We aim at developing novel plasma diagnostic tools for deciphering the complex magnetic activity of our nearest star, from the smallest to the largest spatial scales. To this end we focus on the following subjects:
- Scattering polarization and the Hanle effect
- The Zeeman and Paschen-Back effects in atomic and molecular lines
Here you can find some of the computer codes developed to solve these complex problems.
Scattering polarization of the Ca II IR triplet for probing the quiet solar chromosphere
The chromosphere of the quiet Sun is a very important stellar atmospheric region whose thermal and magnetic structure we need to decipher in order to unlock new discoveries in solar and stellar physics. To this end, we need to identify and exploit observables sensitive to weak magnetic ﬁelds (B <= 100 G) and to the presence of cool and hot gas in the bulk of the solar chromosphere. Here, we report on an investigation of the Hanle effect in two semi-empirical models of the quiet solar atmosphere with different chromospheric thermal structures. Our study reveals that the linear polarization proﬁles produced by scattering in the Ca II IR triplet have thermal and magnetic sensitivities potentially of great diagnostic value. The linear polarization in the 8498 Å line shows a strong sensitivity to inclined magnetic ﬁelds with strengths between 0.001 and 10 G, while the emergent linear polarization in the 8542 Å and 8662 Å lines is mainly sensitive to magnetic ﬁelds with strengths between 0.001 and 0.1 G. The reason for this is that the scattering polarization of the 8542 Å and 8662 Å lines, unlike the 8498 Å line, is controlled mainly by the Hanle effect in their (metastable) lower levels. Therefore, in regions with magnetic strengths noticeably larger than 1 G, their Stokes Q and U proﬁles are sensitive only to the orientation of the magnetic ﬁeld vector. We also ﬁnd that for given magnetic ﬁeld conﬁgurations the sign of the Q/I and U/I proﬁles of the 8542 Å and 8662 Å lines is the same in both atmospheric models, while the sign of the linear polarization proﬁle of the 8498 Å line turns out to be very sensitive to the thermal structure of the lower chromosphere. We suggest that spectropolarimetric observations providing information on the relative scattering polarization amplitudes of the Ca II IR triplet will be very useful to improve our empirical understanding of the thermal and magnetic structure of the quiet chromosphere.
Hanle diagrams showing the Q/I and U/I signal at the line center of the Ca II infrared triplet lines for several LOS and magnetic ﬁeld conﬁgurations in the FAL-C atmospheric model. The observation is always close to the limb (μ = 0.1). Thick lines correspond to constant strength magnetic ﬁelds of 1.8 × 10−3 ,5.6 × 10−3 , 1.8 × 10−2 , and 18 G when observed with 0◦ < χ − χB < 180◦ (solid line) and 180◦ < χ − χB < 360◦ (dotted line), where χ − χB is the azimuth between the LOS and the magnetic ﬁeld. (These two tracks do not coincide in the θB = 90◦ case because we are not in the 90◦ scattering or tangential observation limit, but at μ = 0.1.) The thin solid lines correspond to χ − χB = 0◦ , 30◦ , 60◦ , 90◦ , 120◦ , 150◦ , and 180◦ . Upper panels correspond to a magnetic ﬁeld inclined θB = 90◦ with respect to the vertical (i.e., horizontal magnetic ﬁeld), central and, lower panels correspond to inclinations of θB = 60◦ and θB = 30◦ , respectively.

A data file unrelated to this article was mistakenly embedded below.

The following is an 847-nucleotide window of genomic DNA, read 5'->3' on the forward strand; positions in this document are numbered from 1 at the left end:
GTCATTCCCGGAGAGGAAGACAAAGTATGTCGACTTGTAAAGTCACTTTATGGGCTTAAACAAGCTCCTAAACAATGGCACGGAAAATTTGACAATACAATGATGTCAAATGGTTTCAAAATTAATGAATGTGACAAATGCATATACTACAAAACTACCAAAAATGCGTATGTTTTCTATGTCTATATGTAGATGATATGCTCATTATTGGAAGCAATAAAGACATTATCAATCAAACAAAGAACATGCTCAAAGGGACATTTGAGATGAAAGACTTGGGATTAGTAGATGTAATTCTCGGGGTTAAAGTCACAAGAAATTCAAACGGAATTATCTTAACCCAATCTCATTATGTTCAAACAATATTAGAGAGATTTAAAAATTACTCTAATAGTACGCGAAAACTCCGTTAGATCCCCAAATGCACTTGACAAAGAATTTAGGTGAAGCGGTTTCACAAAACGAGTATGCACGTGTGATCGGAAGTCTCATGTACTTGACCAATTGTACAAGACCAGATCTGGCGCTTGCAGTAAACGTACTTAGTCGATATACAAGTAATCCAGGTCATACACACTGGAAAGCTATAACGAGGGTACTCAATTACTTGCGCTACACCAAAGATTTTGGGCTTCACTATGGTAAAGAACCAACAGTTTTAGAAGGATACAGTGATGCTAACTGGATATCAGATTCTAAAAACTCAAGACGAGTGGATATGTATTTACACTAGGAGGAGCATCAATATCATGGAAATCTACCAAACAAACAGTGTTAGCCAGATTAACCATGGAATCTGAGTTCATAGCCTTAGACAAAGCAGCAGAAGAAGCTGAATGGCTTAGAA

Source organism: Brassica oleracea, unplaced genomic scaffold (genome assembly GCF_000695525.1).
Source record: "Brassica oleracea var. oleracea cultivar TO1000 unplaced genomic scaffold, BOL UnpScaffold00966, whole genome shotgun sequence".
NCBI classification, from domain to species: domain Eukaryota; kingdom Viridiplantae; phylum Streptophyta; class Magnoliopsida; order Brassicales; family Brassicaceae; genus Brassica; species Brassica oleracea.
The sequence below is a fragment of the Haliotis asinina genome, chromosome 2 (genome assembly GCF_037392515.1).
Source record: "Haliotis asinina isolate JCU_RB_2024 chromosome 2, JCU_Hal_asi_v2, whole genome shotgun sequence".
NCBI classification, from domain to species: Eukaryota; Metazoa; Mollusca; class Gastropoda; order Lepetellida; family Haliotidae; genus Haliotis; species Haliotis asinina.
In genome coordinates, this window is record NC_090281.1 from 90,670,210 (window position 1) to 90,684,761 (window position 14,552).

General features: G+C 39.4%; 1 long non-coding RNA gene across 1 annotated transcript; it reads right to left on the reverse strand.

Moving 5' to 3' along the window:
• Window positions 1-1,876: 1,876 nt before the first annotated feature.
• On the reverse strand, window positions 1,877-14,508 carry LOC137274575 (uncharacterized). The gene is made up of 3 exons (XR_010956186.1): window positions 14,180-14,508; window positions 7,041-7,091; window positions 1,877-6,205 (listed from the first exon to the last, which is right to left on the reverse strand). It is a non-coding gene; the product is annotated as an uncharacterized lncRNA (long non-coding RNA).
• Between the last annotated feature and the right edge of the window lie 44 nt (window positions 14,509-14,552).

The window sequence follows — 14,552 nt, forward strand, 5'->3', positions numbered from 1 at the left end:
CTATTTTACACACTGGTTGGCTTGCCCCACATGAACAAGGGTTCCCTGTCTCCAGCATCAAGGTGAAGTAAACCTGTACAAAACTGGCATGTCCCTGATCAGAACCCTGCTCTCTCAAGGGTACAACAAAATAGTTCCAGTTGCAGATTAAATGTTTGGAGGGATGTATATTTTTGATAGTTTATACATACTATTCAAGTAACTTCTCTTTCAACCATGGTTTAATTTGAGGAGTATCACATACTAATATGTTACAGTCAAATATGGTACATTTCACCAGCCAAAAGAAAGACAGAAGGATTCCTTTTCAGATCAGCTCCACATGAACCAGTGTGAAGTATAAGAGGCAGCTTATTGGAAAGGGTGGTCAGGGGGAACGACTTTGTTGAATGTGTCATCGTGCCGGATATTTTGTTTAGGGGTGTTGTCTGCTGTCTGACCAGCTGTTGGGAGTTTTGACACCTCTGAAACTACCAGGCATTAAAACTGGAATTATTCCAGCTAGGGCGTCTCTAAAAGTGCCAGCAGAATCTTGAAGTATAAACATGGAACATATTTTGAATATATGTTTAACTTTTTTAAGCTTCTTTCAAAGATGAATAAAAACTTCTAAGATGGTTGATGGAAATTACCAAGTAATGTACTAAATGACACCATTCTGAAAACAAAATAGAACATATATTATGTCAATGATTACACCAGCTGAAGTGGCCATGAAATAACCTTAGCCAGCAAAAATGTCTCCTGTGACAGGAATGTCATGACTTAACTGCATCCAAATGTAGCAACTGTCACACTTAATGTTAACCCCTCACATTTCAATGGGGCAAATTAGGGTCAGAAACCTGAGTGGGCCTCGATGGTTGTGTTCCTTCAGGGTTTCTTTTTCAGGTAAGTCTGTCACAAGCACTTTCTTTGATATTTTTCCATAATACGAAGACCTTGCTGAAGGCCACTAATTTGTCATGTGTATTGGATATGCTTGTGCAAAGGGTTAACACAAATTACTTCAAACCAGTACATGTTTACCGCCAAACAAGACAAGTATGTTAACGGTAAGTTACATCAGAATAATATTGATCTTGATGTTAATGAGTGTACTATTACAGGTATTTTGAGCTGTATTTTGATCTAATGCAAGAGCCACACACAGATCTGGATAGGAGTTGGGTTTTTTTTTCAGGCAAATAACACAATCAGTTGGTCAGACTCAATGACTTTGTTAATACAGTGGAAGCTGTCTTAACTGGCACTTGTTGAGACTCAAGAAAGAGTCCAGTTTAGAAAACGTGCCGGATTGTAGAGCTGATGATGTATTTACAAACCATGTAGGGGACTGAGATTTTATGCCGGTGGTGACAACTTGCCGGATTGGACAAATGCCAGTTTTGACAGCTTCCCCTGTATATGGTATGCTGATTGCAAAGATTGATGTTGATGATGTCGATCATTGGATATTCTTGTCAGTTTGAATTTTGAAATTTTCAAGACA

On the sensitivity of partial redistribution scattering polarization profiles to various atmospheric parameters
This paper presents a detailed study of the scattering polarization proﬁles formed under partial frequency redistribution (PRD) in two thermal models of the solar atmosphere. Particular attention is given to understanding the inﬂuence of several atmospheric parameters on the emergent fractional linear polarization proﬁles. The shapes of these Q/I proﬁles are interpreted in terms of the anisotropy of the radiation ﬁeld, which in turn depends on the source function gradient that sets the angular variation of the speciﬁc intensity. We deﬁne a suitable frequency integrated anisotropy factor for PRD that can be directly related to the emergent linear polarization. We show that complete frequency redistribution is a good approximation to model weak resonance lines. We also show that the emergent linear polarization proﬁles can be very sensitive to the thermal structure of the solar atmosphere and, in particular, to spatial variations of the damping parameter.
Sensitivity of the PRD solutions in the VALC model to the line strength parameter r. The different line types are the following. Solid: r = 10−6 ; dotted: r = 10−5 ; dashed: r = 10−4 ; dot-dashed: r = 10−3 ; dash-triple-dotted: r = 10−2 ; long-dashed lines: r = 0.7. Other model parameters are λ = 5000 Å, eps= 10−4 , a = 10−3 , and ΓE /ΓR = D(2) /ΓR = 0. The top solid line in the SI panel is the Planck function B for the temperature stratiﬁcation of the VALC model. The vertical lines in the same panel show the height at which τ0μ = 1 for an LOS with μ = 0.11. The inset in the −Q/I panel shows the line core region in more detail. The symbol Icont denotes the intensity at very large distance from line center.